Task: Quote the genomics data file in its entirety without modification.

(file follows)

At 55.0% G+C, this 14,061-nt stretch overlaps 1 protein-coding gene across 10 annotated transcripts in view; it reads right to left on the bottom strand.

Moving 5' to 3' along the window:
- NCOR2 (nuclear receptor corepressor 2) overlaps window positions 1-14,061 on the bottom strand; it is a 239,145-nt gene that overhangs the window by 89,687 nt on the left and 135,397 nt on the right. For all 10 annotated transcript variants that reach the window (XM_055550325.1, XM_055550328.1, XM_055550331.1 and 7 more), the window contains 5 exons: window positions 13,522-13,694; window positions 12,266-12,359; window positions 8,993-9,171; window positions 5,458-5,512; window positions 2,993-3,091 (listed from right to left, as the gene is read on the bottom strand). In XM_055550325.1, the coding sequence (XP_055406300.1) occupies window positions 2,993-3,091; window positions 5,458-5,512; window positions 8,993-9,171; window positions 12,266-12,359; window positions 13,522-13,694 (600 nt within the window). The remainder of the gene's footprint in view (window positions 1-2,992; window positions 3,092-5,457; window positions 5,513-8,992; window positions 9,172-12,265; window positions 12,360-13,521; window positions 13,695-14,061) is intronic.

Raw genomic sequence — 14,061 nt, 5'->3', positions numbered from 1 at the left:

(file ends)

At 55.0% G+C, this 14,061-nt stretch overlaps 1 protein-coding gene across 10 annotated transcripts in view; it reads right to left on the bottom strand.

Moving 5' to 3' along the window:
- NCOR2 (nuclear receptor corepressor 2) overlaps window positions 1-14,061 on the bottom strand; it is a 239,145-nt gene that overhangs the window by 89,687 nt on the left and 135,397 nt on the right. For all 10 annotated transcript variants that reach the window (XM_055550325.1, XM_055550328.1, XM_055550331.1 and 7 more), the window contains 5 exons: window positions 13,522-13,694; window positions 12,266-12,359; window positions 8,993-9,171; window positions 5,458-5,512; window positions 2,993-3,091 (listed from right to left, as the gene is read on the bottom strand). In XM_055550325.1, the coding sequence (XP_055406300.1) occupies window positions 2,993-3,091; window positions 5,458-5,512; window positions 8,993-9,171; window positions 12,266-12,359; window positions 13,522-13,694 (600 nt within the window). The remainder of the gene's footprint in view (window positions 1-2,992; window positions 3,092-5,457; window positions 5,513-8,992; window positions 9,172-12,265; window positions 12,360-13,521; window positions 13,695-14,061) is intronic.

Raw genomic sequence — 14,061 nt, 5'->3', positions numbered from 1 at the left: